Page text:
to propel Wisconsin toward energy independence, along the way creating
thousands of new jobs and strengthening the sustainable energy marketplace.
This comprehensive bill would have raised the renewable energy content
of electricity sold in Wisconsin, while stepping up ratepayer support
for smaller-scale renewable energy installations throughout the state.
Unfortunately, on April 22, the State
Senate adjourned for the year without taking action on the Clean Energy
Jobs Act bill, effectively killing the measure and leaving hundreds
of businesses and individuals who campaigned for the bill empty-handed.
If life imitates poetry, then the line
that opens T.S. Eliot’s “The Waste Land—“April is the cruelest
month”—aptly encapsulates the evolution of a campaign that overcame
many obstacles in the final weeks only to be undermined by the unwillingness
of Senate leaders to schedule a vote on the bill.
The first objective is to establish “a broad federal legislative
and regulatory package” to accelerate the growth of the solar industry
and encourage consumer adoption of solar technologies. This
includes specific incentives for U.S.-based clean energy manufacturing –
the company recommends a permanent extension of the Section 48c
advanced manufacturing tax credit – and a package of policies to clear
hurdles to market adoption and provide strong, consistent domestic
demand for solar power.
This package of incentives includes a broad and robust national
renewable electricity standard (RES) to “get the whole country marching
in the right direction,” Mr. Peeters said, as well as targeted and
robust production incentives in the form of feed-in tariffs or other
“renewable energy payment” policies.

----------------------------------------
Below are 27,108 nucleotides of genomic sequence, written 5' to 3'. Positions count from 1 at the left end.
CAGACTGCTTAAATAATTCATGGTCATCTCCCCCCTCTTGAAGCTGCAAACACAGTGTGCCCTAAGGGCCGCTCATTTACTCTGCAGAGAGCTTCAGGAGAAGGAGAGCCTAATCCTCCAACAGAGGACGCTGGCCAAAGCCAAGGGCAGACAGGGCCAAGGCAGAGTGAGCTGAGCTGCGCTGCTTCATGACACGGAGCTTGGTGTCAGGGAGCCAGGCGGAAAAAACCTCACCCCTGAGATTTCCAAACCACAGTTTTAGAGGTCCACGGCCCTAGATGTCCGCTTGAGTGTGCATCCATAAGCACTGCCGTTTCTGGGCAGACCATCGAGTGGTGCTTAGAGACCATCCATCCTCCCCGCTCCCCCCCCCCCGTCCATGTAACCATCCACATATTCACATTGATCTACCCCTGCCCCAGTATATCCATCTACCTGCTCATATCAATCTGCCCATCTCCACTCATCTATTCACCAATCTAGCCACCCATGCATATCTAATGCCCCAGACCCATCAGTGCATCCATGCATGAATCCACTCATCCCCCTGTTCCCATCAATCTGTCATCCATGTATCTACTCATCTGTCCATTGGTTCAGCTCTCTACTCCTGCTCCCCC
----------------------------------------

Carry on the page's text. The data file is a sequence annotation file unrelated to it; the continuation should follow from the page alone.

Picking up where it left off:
These targeted incentives are particularly important, Mr. Peeters said,
“because solar is an infant industry really. It's young. There is a lot
to learn. Technology development is very very fast. Solar will get to a
cost where it is competing with traditional sources of energy … We will
see it in the next ten years the technology will evolve fast enough so
that in many places, those incentives will go way way down, maybe down
to zero. But right now, today,” Peeters noted, “[production incentives]
are an important tool to bring some people over this initial barrier,
to give the activation energy to make this happen."
As part of Nova Scotia's Renewable Electricity Plan announced today, the
province in Eastern Canada will implement a series of feed-in tariffs
for locally-owned projects.
Nova Scotia, one of Canada's Maritime Provinces, announced the
Community-Based Feed-in Tariffs or COMFIT program to "encourage the
development of local renewable energy projects by municipalities, First
Nations, co-operatives, and non-profit groups."
If implemented as proposed, Nova Scotia will be the third province to
use feed-in tariffs to develop renewable energy. Prince Edward Island,
also a Maritime Province, has had a simple feed-in tariff for several
years, and Ontario, Canada's most populous province launched its
successful program last fall.
The government's Renewable Electricity Plan proposes building 300 MW of
new renewable capacity by 2015 in three equal tranches: one for the
provincial utility, one for independent power producers, and one for
community-owned projects. Significantly, the plan proposes reducing
coal-fired generation from 75% of supply to 40% of supply by 2020.